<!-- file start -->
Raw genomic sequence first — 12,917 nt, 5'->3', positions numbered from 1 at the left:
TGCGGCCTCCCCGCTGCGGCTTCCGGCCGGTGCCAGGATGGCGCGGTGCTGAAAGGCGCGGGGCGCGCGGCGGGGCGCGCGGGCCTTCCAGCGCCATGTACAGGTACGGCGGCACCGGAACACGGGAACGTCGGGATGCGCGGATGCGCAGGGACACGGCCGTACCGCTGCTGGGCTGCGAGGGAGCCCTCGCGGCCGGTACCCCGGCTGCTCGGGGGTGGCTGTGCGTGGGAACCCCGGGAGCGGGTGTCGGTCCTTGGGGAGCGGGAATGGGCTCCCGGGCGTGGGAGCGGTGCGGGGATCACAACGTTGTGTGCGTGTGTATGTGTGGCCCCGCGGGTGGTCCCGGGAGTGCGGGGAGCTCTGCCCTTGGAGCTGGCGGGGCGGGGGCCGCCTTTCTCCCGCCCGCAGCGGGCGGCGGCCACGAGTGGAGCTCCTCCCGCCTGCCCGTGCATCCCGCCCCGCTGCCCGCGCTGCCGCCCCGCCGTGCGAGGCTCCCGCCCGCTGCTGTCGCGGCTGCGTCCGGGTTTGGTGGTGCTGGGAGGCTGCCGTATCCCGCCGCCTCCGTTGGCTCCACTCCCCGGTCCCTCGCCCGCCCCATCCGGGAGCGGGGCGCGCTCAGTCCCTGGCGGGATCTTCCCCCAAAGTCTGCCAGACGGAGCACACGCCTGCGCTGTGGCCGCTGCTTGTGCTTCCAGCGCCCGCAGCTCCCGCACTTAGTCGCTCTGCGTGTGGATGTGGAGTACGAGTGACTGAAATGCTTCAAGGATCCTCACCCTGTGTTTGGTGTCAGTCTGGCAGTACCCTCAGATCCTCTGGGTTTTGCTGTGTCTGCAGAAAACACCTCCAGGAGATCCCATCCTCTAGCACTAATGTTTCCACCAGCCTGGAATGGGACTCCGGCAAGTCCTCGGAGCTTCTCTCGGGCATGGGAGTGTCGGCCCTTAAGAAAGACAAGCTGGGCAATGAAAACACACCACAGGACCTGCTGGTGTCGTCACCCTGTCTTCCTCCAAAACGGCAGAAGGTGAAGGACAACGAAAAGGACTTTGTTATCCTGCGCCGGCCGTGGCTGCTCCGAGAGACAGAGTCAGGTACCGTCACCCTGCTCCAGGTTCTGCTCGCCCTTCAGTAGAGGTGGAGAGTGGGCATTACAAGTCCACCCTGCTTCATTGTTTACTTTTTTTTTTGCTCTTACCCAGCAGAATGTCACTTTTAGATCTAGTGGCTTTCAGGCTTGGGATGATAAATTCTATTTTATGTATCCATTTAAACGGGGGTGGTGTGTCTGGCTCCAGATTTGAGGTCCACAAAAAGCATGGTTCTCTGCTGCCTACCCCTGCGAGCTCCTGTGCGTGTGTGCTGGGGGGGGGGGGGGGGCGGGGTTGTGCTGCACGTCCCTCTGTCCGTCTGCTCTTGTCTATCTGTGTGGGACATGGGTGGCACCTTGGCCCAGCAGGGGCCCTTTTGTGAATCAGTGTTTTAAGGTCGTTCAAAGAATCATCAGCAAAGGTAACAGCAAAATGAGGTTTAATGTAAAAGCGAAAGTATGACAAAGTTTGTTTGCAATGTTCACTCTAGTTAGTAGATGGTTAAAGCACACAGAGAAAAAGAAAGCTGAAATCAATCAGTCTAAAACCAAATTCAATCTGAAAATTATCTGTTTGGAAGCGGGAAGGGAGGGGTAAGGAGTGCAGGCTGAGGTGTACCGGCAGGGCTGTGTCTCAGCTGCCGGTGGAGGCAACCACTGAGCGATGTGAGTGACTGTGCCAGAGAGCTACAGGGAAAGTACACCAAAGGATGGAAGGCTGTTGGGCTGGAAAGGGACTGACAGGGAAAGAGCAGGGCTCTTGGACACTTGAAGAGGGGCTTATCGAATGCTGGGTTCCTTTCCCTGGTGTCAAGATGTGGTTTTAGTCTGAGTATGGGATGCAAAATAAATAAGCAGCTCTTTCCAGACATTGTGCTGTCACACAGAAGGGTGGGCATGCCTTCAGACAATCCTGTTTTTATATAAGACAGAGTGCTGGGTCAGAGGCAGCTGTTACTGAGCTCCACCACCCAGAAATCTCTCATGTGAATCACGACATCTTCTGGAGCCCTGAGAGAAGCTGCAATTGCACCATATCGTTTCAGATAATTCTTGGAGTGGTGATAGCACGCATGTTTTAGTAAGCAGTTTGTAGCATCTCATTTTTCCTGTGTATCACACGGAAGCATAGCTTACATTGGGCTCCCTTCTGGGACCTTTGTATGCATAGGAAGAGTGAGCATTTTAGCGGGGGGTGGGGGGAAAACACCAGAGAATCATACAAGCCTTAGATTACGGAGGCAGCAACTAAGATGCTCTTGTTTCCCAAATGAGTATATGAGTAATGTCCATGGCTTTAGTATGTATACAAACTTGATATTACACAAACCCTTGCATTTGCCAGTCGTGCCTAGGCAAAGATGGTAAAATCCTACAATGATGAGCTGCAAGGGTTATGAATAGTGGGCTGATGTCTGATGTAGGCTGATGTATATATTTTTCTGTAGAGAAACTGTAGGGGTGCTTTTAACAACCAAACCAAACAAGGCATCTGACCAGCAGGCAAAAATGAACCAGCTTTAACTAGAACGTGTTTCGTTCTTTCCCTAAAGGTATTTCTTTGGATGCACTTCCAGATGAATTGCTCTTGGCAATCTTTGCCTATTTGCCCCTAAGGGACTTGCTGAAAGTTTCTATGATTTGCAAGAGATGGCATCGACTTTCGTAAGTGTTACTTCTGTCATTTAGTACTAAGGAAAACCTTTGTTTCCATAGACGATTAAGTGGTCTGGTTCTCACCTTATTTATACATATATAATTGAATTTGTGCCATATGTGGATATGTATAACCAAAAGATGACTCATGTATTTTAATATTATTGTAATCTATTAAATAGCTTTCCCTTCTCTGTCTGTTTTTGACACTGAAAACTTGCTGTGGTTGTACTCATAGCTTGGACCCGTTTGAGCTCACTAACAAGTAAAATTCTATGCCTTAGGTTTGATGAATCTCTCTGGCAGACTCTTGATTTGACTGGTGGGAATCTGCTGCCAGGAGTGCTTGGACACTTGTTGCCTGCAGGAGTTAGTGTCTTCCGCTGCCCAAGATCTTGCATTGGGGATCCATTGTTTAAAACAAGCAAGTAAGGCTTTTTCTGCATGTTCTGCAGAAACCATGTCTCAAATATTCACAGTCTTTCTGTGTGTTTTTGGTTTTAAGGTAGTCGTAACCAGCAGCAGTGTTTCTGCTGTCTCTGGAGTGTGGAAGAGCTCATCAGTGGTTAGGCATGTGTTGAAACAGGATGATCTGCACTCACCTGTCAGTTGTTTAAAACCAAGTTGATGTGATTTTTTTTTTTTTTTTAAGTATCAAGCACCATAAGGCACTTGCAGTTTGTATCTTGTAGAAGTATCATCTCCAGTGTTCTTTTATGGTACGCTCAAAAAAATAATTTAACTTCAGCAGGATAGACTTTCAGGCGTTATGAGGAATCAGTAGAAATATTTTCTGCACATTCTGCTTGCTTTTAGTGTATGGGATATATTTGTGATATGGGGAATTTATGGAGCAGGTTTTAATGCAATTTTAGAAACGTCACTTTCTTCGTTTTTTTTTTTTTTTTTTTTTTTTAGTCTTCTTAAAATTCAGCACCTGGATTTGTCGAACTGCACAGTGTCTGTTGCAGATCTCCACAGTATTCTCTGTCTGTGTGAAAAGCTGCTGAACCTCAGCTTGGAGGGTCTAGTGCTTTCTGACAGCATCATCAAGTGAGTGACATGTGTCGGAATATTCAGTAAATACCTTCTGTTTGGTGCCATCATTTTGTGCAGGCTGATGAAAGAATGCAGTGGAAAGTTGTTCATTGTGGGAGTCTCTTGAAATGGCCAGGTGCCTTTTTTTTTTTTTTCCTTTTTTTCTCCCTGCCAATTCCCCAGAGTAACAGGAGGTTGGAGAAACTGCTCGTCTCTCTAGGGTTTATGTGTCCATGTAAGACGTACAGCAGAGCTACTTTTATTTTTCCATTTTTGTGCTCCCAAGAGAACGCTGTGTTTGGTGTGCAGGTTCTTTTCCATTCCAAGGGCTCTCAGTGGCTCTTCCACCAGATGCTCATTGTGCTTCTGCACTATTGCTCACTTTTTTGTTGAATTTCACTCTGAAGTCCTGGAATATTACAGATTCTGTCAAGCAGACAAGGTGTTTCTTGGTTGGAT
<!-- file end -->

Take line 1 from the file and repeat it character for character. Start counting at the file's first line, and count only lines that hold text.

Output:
Raw genomic sequence first — 12,917 nt, 5'->3', positions numbered from 1 at the left: